People want to do business with people they trust.
In the past, that trust was established in a few select ways. For example, a mutual friend would introduce you and trust would be implied through the mutual connection. Or, a big legacy company would convey trust simply because the business had been around for so long. But in today’s world, trust can’t be built just by having a professional social media presence, or a well-designed website—those are table stakes. And the ways in which you used to build trust with customers—buying advertising on TV, billboards, etc.—simply don’t work today.
Today, trust is built through direct relationships, interactions, and personalized content—and being seen as a “thought leader” in your respective industry.
However, for everyday business owners, managers, and salespeople, hearing the term “thought leader” can make the goal of being seen as an authority feel daunting. Either they don’t see themselves as being someone that prominent, or they don’t want that for themselves, or both. But the truth is, in today’s highly segmented digital landscape, anyone can become a thought leader in their respective niche without ever needing to reach people in a mainstream way. You can still provide value. You can still regularly share information, build a community, and educate others in your space. And, in some sense of the word, you can still be seen as an influential voice.
Here are 3 ways thought leadership can be used to build authority, trust, and engagement with customers—and why it’s the future of sales.
1. Thought leadership doesn’t feel like a sales pitch.
People don’t want to be sold to. Ever.
What people want, and why they’re open to spending money on your product or service, is because they genuinely want help solving some sort of problem in their lives.
Another word for “thought leadership” is really “education.” As a thought leader, what you’re doing is educating customers—both on the problems they are experiencing, and the solutions that can be used to solve those problems.
When you educate customers on the problem, they get the feeling you intimately understand what they’re going through (which positions you as the authority, the person with the answer).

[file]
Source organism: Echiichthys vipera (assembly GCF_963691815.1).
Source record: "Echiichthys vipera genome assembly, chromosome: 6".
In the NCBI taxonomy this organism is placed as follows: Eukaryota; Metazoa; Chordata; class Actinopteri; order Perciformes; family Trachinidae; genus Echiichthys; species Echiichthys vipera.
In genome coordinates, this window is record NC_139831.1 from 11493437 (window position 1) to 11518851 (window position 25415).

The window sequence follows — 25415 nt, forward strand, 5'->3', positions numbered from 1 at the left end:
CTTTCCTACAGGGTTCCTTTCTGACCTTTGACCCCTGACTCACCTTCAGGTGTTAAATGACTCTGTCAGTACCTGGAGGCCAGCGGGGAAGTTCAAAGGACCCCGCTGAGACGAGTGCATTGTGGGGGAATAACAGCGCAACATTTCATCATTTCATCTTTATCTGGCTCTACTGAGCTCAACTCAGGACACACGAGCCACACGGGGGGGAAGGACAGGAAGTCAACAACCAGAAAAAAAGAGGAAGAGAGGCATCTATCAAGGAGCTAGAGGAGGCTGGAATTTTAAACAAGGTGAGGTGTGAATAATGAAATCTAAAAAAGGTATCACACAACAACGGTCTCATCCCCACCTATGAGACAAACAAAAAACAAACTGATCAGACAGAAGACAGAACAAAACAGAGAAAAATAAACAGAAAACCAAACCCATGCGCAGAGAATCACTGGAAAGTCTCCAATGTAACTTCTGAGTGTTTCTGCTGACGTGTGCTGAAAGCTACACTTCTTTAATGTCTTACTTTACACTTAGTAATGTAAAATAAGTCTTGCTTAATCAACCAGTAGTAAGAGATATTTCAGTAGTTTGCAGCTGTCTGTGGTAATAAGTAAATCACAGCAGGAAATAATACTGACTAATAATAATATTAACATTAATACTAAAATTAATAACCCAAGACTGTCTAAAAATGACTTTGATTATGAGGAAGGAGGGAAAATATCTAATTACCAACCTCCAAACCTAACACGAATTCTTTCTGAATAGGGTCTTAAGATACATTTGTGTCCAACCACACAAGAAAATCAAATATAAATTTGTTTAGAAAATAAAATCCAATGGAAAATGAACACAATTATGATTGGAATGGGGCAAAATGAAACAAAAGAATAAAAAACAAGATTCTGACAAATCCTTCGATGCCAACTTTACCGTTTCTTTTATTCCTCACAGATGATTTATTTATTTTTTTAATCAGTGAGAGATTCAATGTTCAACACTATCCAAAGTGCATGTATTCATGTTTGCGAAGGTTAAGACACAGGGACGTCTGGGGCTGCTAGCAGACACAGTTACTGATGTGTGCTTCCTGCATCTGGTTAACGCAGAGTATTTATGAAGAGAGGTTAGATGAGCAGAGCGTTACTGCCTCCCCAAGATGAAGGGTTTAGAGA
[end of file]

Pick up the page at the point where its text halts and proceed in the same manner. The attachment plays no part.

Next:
When you educate customers on the solution, customers trust your recommendation because you’ve already established that you understand the problem.
And when you educate customers over and over again, making them more knowledgeable about new problems and new solutions, they will continue to engage with you over and over again.
2. Thought leadership means creating highly informative content.
Unfortunately, creating enough content to be considered a “thought leader” is both time consuming and difficult.
But it’s necessary.
True thought leadership is about sharing interesting, informative, thought-provoking material that won’t only be interesting to this customer, but also provides value and builds trust. For example, at my company Usherpa, what we do with the loan officers who use our technology is help them create and send out informative material to their clients.
This could be:
- Industry stats and reports
- New regulation or law changes
- Market trends
- Success stories
- Related news
All of these types of information don’t feel like ads or sales pitches. Instead, the salesperson is further educating the client or customer—which continues to build authority, trust, and engagement over time.
3. Thought leadership changes the context of the relationship.
We have very different relationships with people who we “buy” things from, versus people who “educate us.”
For example, I’ve learned over the years working in the mortgage industry that a really great real estate agent isn’t really selling you a house. They’re educating you on what a great house looks like—and then if you end up buying a house through them, that’s great. But if not, it’s okay. They care far more about helping you make an informed decision one way or another.
If this sounds selfless, that’s because it is. The whole idea behind thought leadership is to give more than you receive, help more than you ask for in return, and build a meaningful relationship with the customer or client instead of just chasing a quick sale. In the short term, this might seem like a longer path, but in reality it’s the reason why the top 1% of salespeople end up doing so much repeat business. The reason people continue wanting to work with them is because they know they can trust the individual.
Why? Because that’s how human relationships work.
All in all, thought leadership isn’t reserved for titans of industry. More and more, we are seeing salespeople at major companies, small business owners, and startup founders, even ambitious managers and freelancers, establish themselves as leaders in their respective fields. And since so much of the world is moving remote, we can expect this trend to continue.